But the other, more fundamental, problem is that I think it is asking the wrong question.  The key issue is not whether and how women were deacons in the earlier eras of Christianity, but why they stopped being named deacons.  As early as St. Paul's Letter to the Romans, there were women like Phoebe who were referred to as "diakonos" just as the men were (Romans 16:1-2), and then at some point that practiced stopped.  Why?  There had to be some point where someone said "we used to do this, but we no longer think it is appropriate."  And that person or people surely provided reasons why it was no longer appropriate to place women in that role.  It is those reasons, not so much the historical facts, that we need to understand and interrogate.

Likewise, one of the key arguments from the more conservative side is that "deaconesses" were not really deacons in the way the men were, because they were not ordained and had only a limited role.  OK, well, why was that?  What rationale was given for not ordaining "deaconesses" in the same way the men were?  If "deaconesses" did not have the full liturgical functions that male deacons did, there had to have been a reason for why women were not allowed to serve in the same manner.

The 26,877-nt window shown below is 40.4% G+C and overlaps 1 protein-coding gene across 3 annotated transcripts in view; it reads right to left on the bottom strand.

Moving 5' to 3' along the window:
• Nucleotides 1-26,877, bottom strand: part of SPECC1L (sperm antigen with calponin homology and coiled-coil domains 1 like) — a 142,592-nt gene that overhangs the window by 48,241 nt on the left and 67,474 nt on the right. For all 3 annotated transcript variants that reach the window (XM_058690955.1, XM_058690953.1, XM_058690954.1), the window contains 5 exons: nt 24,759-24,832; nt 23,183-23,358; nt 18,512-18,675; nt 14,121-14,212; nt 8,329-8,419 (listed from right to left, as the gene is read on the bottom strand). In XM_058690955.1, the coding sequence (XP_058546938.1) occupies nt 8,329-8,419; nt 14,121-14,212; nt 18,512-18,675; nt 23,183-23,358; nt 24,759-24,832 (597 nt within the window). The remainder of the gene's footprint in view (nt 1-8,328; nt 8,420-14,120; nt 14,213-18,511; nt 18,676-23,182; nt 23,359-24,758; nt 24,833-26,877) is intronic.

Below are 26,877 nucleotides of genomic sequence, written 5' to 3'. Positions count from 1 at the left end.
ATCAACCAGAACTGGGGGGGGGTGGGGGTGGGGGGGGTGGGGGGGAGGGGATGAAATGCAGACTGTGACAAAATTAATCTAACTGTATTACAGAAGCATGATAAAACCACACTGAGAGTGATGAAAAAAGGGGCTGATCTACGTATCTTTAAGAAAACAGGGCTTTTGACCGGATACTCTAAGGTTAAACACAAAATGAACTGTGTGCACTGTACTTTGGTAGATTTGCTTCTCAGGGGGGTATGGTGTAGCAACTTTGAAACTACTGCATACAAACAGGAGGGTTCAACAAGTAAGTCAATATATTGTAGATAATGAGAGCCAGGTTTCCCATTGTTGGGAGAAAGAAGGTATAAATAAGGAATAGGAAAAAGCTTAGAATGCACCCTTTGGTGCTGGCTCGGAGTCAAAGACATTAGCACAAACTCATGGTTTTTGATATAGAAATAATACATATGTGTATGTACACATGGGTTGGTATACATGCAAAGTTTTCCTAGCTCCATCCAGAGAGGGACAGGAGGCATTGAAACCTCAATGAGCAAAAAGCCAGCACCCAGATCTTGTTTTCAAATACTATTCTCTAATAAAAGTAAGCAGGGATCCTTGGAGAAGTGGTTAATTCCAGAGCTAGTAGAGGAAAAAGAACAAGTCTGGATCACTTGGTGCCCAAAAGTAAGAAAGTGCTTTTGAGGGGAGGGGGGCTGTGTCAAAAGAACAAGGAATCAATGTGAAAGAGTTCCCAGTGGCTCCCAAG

I think these are better questions because tradition doesn't just appear fully formed, like Athena from the head of Zeus.  
Someone at some point decided to do something, and over time that something became a tradition.  And, more importantly, that something was done for a reason or reasons.  We need to understand the reasons why the something was put in place in order to fully understand the tradition.  Because it may be that those reasons are no longer relevant to our present situation, or perhaps even that we would find those reasons to be wrong or abhorrent today.  If we don't take seriously the reasons why a particular tradition came to be, then we are basically a Cargo Cult.